(I elaborated on this post in the AFRICAN MAGAZINE and the article is printed as MINDS AND MONEY: REINVESTING IN SIERRA LEONE………………….READ MORE HERE
Last year the GoSL and the UK DFID embarked on the “Sierra Leone: Back in Business” Campaign; an effort to bring investors back into Sierra Leone. I dont know if this campaign increased the number of investors in the country but I think GoSL and DFID were more concerned with the process of the campaign rather than outcome. Long before Sierra Leone was back in business but still in conflict, in 2000 when the biggest investor in the country was probably the UNAMSIL peace keepers; CELTEL International B.V became one of the first multinational companies to begin operations in Sierra Leone. Since then many other companies have followed suit but private sector development needs to occur at a faster pace if the country is going to move from the bottom of the United Nations Human Development Index.
When poor countries are trying to get investors they usually embark on what i like to call “state led prostitution”. The government basically has to prostitute itself and its resources to any one willing to bid (not even the highest bidder). This means giving tax breaks and signing deals that are more in favor of the foreign companies than national interest. In the name of privatization and foreign direct investment
many African nations including Sierra Leone have been guilty of “state led prostitution”. The kind of investors who take deals from prostituting states generally do so to avoid corporate social responsibility or restrictions in other countries that are more in favor of national welfare. The tricky thing about state-led prostitution in countries like Sierra Leone however, is that the market is highly competitive. “It’s a prostitute eat prostitute world” There is always the threat that another prostituting state in Africa or elsewhere could make a more attractive offer to the investing client. The question for states like Sierra Leone then becomes: “How can I make my country attractive for investment without embarking on state-led prostitution and preserving national welfare?” Luckily and rarely an investor comes along that believes in Corporate Social Responsibility and is willing to invest capital in human development and national welfare. Celtel International B.V, SBTS Group, and Access Point Africa are doing just that in Sierra Leone proving that Corporate Responsibility and profit are not mutually exclusive.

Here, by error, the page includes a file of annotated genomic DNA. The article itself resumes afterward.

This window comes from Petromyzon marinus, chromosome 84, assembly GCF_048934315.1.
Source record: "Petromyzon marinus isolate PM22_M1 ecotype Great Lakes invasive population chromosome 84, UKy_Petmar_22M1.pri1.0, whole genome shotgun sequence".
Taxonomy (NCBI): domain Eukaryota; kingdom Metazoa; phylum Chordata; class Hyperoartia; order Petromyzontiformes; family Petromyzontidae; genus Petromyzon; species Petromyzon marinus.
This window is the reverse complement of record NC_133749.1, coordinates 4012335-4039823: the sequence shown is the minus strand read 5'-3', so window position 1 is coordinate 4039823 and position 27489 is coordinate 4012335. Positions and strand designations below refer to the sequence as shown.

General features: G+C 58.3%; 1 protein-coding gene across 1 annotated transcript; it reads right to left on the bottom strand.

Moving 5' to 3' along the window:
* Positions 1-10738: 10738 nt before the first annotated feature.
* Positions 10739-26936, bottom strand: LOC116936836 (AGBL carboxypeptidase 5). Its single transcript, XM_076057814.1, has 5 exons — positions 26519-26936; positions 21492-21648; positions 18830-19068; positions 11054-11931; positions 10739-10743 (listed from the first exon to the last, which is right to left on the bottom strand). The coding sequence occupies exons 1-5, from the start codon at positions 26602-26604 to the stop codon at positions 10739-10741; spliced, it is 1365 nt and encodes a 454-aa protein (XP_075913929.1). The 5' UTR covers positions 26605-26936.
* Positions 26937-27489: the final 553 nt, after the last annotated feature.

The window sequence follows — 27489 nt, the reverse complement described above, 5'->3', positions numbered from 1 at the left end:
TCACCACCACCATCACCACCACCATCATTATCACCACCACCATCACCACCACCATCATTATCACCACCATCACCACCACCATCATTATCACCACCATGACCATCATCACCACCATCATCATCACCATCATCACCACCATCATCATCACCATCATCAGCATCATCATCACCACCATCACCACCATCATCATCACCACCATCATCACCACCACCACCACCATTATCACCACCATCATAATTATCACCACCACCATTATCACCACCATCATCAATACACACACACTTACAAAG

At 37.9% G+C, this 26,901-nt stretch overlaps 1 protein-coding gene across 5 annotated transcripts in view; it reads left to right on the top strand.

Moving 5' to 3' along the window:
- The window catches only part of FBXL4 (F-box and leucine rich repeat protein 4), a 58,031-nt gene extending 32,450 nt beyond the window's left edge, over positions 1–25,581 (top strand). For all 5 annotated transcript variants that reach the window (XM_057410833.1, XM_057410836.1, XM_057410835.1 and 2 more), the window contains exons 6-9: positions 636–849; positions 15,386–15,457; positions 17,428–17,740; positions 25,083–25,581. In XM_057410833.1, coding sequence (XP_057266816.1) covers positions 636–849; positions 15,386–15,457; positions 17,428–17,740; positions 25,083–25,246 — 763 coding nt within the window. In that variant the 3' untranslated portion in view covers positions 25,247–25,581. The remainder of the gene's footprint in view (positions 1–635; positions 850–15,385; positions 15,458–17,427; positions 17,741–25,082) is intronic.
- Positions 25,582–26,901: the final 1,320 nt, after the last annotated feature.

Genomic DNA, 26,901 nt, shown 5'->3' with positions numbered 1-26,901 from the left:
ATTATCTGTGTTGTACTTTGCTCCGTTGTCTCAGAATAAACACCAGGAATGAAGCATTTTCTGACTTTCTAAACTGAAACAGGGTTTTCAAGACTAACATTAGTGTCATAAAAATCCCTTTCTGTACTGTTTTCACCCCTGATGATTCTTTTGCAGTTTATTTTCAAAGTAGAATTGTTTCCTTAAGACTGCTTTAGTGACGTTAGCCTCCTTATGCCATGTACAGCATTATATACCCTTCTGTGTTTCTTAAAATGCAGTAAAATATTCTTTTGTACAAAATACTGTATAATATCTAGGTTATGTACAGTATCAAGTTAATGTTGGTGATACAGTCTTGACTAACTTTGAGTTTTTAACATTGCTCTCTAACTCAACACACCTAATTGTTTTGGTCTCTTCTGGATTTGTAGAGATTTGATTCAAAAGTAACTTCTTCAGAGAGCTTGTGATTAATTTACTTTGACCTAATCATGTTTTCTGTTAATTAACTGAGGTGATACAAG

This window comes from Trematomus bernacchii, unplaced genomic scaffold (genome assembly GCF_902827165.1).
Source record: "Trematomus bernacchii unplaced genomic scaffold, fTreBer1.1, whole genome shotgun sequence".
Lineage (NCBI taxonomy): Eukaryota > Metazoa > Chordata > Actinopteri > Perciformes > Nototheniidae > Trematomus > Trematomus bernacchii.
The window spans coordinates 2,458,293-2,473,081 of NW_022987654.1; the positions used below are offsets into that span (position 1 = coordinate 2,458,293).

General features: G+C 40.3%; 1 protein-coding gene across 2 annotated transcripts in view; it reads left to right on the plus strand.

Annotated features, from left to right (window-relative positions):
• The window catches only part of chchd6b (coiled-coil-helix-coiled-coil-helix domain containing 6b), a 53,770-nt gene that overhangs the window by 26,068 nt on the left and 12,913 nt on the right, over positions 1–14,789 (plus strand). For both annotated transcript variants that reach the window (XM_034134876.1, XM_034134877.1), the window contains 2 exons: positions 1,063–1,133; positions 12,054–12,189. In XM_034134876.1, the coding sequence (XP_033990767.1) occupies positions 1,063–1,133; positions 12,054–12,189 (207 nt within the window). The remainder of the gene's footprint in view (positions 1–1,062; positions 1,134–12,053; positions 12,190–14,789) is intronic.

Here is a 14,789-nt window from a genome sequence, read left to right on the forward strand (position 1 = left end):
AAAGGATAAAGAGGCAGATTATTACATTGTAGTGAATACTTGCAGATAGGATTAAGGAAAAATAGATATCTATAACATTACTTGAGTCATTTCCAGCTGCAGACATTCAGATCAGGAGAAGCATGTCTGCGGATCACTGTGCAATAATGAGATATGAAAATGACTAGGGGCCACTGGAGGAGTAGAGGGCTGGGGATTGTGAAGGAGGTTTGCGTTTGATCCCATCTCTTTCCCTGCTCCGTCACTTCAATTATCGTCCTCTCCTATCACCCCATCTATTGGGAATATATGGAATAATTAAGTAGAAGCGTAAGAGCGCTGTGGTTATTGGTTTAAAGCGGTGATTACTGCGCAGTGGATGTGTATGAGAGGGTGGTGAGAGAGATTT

Corporate Responsibility in Sierra Leone
Celtel Academy Freetown
is a training academy that will bring “world class educational opportunity combined with the depth and speed of information technology and the internet” to Sierra Leone. If Sierra Leoneans are endowed with cutting edge skills then companies like Celtel will reduce their dependence on foreign expats. With this training academy, Celtel is making a decision to not only invest in infrastructure but also in people. Infrastructural developments are good but without skills, brain power, and leadership; buildings and roads will crumble and decay. Another example of Celtel’s commitment to Corporate Social Responsibility in Sierra Leone is the recently launched “Build Our Nation”
Campaign. The goal of this campaign is to provide much needed school supplies and books to secondary schools in need. The company has set aside a total of Le. 450 million ($150,724) for the first year of implementation. Additionally, the “Come. Back Home”
Campaign in an effort to recruit Sierra Leoneans and other Africans in the diaspora who are interested in living and working in Africa to join their corporate family. The company will be participating in career fairs in the UK and the US during the course of this year to make Sierra Leoneans aware of the opportunities available with Celtel.
Last year AccessPoint Africa Incorporated (APA) with CEO Conrad Coyanda-Parkzes hosted a free community training class at its Bo Internetworking center. The training class was provided as a collaborative effort between Sierra Visions and The African Network – TAN. Participants in the training included student and professionals from local institutions such as Bo Town Council, Bo Kenema Power Systems (BKPS), SLBS, Bo Government Hospital and Njala University. The training introduced participants to Internet concepts and covered different areas including the use of search engines, and email registration.
SBTS group encourages its employees to participate in community service efforts by allowing them paid time off to participate in various volunteer initiatives. The company’s employees have participated in volunteer activities for various organizations including Habitat for Humanity, Conforti Primary School Scholarship Fund, the Home Coming Summit, Sierra Visions, the Sierra Leone Development Fund and Big Brothers and Big Sisters.
The efforts of these companies, NGOs, and concerned individuals doing all they can to contribute to Sierra Leone’s development is exactly what the nation needs to take advantage of the recent international media attention garnered by best selling author Ishmael Beah and musical sensation Sierra Leone Refugee All Stars. The journey ahead is going to be long and hard but it is far from impossible. As I leave for Sierra Leone in the next couple days, I am excited, happy, and optimistic not only for myself but because I know that change is possible and on the way. Sierra Leone is back in business and moving forward one step at a time.